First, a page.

Last Updated on May 5, 2015, by eNotes Editorial. Word Count: 430
In his introduction to the first edition of The Portable Arthur Miller (1971), Harold Clurman made an observation about Miller’s plays that still holds. “All his ideas are parts of one Idea,” he wrote, and that idea is that “[w]e are all part of one another; all responsible to one another.” This idea appears in Miller’s plays as a moral conflict between the visions of English poet John Donne and English naturalist Charles Darwin: Donne’s view that existence means “no man is an island” and Darwin’s belief that existence is fundamentally about “survival of the fittest.” In play after play, Miller expresses this conflict through acts of betrayal—of a spouse, a parent or child, a sibling, a friend, a group, or a principle. At times the betrayal is primarily domestic—for example, in Death of a Salesman (pr., pb. 1949), A View from the Bridge (pr., pb. 1955), The Price (pr., pb. 1968), and The Ride Down Mt. Morgan. At other times it is social and political—such as Incident at Vichy (pr. 1964, pb. 1965). Most often it is both, as in All My Sons (pr., pb. 1947), The Crucible (pr., pb. 1953), or After the Fall (pr., pb. 1965).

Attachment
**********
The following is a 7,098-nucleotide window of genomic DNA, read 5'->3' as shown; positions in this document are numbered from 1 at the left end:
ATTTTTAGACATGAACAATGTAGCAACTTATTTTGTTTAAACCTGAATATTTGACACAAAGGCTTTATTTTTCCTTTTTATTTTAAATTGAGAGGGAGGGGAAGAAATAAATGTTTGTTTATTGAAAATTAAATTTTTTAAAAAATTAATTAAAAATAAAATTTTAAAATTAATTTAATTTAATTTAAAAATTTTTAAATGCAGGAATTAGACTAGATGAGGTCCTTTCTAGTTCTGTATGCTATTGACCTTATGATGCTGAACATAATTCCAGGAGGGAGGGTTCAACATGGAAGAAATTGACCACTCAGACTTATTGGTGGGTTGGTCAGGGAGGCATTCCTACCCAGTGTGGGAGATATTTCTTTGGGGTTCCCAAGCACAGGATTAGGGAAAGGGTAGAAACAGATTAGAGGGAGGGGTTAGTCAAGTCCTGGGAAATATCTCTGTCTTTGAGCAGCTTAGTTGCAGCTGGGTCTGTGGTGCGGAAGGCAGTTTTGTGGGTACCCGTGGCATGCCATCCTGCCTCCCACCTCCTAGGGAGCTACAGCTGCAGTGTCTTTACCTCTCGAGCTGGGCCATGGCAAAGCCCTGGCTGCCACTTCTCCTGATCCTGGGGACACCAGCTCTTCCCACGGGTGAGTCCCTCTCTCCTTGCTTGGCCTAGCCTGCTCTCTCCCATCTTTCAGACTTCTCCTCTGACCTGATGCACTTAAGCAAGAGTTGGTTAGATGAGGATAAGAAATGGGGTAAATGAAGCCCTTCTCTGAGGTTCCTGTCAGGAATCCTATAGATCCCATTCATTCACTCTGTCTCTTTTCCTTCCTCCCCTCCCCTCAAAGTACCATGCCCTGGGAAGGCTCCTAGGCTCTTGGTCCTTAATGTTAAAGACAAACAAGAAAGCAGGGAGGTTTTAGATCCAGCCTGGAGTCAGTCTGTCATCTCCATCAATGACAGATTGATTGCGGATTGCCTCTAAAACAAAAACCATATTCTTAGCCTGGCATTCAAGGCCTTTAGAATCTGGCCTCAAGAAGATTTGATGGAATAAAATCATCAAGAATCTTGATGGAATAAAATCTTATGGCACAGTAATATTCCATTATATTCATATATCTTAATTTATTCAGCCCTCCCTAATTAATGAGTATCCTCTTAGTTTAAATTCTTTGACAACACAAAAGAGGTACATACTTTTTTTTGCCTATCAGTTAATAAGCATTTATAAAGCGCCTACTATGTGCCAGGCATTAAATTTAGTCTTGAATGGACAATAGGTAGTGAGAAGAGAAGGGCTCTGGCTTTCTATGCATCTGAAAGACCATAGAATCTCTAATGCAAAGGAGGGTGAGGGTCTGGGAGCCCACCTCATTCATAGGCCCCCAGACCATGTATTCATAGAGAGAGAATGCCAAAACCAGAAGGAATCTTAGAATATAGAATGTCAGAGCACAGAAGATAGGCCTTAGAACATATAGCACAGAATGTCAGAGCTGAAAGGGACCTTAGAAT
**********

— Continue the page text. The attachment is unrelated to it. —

Much of The Ride Down Mt. Morgan consists of conversations in which Lyman tries to justify his betrayals and charge the others with complicity; at times, he seems to make some convincing points against them. However, his rationalizations, his charges against Theo and Leah, his claims of having gone beyond guilt, and the play’s frequent humor do not alter his status in the conflict that the play...
(The entire section contains 430 words.)
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